There was a more relaxed feel to this year's show, partly because I attended on a weekday and not a Saturday like last year. This year neon seems to be the lates rage in the art world, and it was no surprise that I was greeted by a neon installation as I walked into the show. Sean Kelly Gallery, New York, proudly presented artist Joseph Kosuth and his W.F.T. #1, 2007. This installation was a sort of family tree of the word "luna", which means moon. At the center of the installation one can see the word "Latin" and from there the many different languages that use the word luna as a root for many other worlds relating to light.
Callum Innes, Monologue Twenty One, 2007, oil on canvas, 95.5 x 91.5 inches, Sean Kelly Gallery, New York
One can't always know what to expect when attending art fairs like the Armory Show. It's a given that most of the art on display will deal with technology, due to the way our society is built and driven on and by it. Things will shock and raise questions about what is art. But sometimes one still sees the more traditional modes of art making shine their little light amongst the many neon installations. Somehow it was very comforting encountering Callum Innes's painting right after Joseph Kasuth. I was drawn to the dark and quiet feel of the painting. At first I thought I was looking at Pat Steir but I knew it wasn't her. This piece was more subtle and delicate. Later on I realized that I had enjoyed a painting of his at last year's show.
Luis Gispert, Untitled (Dinner Girls), 2002, cibachrone print, 36x 80 inches, Zack Feuer Gallery, New York
To a certain level hunting, this photograph by Luis Gispert caught my attention as I navigated my way through the maze of galleries. The scene is left open to interpretation by leaving the piece untitled. A ritual perhaps, as a viewer next to me whispered to her friend? There is a sense of magic happening. All three girls have their eyes closed and their hands up as if they are experiencing a religious moment.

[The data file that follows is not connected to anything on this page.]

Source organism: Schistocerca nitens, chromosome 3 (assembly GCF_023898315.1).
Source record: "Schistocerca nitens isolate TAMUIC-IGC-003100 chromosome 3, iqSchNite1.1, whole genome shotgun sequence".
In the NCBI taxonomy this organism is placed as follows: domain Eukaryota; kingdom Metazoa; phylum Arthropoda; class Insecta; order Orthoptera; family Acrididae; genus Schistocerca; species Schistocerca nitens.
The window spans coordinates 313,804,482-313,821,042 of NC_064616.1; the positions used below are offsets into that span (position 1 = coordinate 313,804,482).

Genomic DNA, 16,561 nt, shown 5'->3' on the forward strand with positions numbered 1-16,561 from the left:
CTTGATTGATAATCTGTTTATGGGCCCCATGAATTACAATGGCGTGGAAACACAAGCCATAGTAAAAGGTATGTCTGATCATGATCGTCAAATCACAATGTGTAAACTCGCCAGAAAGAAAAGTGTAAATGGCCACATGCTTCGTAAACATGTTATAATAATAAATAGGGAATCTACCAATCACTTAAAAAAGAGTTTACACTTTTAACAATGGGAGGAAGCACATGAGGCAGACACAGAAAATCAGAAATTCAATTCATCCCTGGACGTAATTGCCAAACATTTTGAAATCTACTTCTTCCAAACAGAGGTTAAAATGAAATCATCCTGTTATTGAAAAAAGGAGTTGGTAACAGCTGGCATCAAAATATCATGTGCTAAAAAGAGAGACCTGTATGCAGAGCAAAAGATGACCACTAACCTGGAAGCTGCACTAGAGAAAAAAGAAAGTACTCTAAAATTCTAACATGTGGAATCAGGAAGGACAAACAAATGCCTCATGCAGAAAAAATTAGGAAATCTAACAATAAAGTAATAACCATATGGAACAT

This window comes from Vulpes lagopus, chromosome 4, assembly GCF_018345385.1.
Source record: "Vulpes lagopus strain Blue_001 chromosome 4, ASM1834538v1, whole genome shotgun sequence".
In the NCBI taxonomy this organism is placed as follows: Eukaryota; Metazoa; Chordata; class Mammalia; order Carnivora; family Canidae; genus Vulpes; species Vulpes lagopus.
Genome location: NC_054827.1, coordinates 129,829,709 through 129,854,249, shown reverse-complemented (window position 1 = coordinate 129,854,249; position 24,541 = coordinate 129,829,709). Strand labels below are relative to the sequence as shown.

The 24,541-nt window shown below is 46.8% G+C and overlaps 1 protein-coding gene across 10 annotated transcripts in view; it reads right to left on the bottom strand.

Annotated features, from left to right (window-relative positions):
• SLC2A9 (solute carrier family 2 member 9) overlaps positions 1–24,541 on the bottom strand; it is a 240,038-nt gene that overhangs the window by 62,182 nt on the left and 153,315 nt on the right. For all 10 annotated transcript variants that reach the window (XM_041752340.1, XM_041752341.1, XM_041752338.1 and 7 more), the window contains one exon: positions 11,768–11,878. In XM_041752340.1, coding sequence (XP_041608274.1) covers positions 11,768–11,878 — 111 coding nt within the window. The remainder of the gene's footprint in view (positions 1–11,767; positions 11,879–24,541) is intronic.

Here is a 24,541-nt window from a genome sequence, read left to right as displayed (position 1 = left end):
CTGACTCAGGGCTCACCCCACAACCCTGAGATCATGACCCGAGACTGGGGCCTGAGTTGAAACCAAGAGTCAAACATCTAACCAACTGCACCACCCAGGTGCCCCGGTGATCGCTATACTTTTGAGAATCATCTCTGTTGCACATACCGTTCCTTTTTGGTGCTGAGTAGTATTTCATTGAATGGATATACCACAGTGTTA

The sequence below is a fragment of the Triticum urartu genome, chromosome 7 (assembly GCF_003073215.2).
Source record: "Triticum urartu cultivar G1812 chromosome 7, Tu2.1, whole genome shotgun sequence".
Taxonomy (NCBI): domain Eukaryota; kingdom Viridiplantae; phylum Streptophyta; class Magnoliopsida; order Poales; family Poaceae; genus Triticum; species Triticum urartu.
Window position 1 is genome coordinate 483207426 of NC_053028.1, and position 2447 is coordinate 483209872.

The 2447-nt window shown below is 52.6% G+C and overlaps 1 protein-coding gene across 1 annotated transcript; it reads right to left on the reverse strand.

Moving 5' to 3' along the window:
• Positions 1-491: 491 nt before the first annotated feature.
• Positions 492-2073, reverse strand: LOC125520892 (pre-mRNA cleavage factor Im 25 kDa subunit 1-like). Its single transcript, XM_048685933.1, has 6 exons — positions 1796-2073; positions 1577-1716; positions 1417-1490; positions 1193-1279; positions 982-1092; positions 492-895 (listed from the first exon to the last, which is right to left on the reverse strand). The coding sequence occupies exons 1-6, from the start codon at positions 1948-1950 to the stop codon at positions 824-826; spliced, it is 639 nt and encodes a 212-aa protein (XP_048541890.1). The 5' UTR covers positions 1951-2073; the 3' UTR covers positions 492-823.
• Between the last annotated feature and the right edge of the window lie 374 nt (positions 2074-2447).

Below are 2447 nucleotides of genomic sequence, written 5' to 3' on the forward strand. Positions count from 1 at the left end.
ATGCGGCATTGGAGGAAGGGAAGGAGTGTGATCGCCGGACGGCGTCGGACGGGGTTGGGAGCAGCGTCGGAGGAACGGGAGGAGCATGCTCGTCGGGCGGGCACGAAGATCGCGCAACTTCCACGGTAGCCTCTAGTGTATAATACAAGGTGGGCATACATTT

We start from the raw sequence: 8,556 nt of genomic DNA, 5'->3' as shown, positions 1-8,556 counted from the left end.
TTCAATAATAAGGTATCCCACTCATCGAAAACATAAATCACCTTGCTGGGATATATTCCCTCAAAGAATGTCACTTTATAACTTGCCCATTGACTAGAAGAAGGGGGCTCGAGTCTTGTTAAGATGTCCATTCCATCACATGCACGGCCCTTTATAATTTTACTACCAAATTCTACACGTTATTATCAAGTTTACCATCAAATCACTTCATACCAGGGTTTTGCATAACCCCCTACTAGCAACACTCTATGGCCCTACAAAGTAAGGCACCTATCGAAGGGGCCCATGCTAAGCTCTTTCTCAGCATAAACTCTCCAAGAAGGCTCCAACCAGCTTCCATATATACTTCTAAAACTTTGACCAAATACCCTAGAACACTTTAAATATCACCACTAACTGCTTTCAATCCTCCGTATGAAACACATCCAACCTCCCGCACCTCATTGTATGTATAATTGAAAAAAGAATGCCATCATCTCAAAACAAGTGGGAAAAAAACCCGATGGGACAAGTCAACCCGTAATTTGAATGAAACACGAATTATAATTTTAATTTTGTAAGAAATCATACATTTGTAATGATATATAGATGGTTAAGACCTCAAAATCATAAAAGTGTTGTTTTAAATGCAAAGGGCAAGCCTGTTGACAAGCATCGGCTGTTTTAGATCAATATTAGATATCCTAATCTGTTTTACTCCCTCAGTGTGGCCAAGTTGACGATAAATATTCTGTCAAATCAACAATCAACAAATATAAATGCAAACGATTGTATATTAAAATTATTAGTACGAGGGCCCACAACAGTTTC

More neon making a statement. This piece by Tracy Emin at Leahmann Maupin Gallery, New York, may not have been the best work out there but it is a very good example of the kind of art being made and exhibited at important shows like this one.
A modern Caravaggio is what I thought when I stood in front of Schmidberger's painting of this topless youth. It's amazing how intimidating, even through painting, flesh can be. But was it his inviting stare that made me feel that way, or was it the way in which his torso rest on top of mess sheet while his jeans come undone?
Stuart Shave Modern Art, London
One of my favorite paintings in the show was this large abstraction by an unknown artist. Many galleries were very diligent by not providing show goers with information on the art on the walls. Some tried by writing the artists' names with messy pencil handwriting. Sure one can ask the gallery attendants who are the artists they're displaying but when you have so many things go see and document asking some of these people for the information becomes too tedious.
Michael Vasquez, This Is Ours (BG), (Ro), and (Tony), 2008, oil on canvas, 96 x 72 inches, Fredric Snitzer Gallery, Miami
Getting close to the end of the show I came across this series of three painting by Michael Vasquez. The size and technique of the paintings were impressive. Speechless I stood in front of each piece studying every fluid brush stroke. This was it, the highlight of my experience at The Armory Show 2008. Three modern portraits of contemporary people with a connection to old portrait painting like Velazquez, Van Dyck, and Rubens.
Michael Vasquez, This is Ours (Tony), detail, 2008
*More images from the Armory Show here.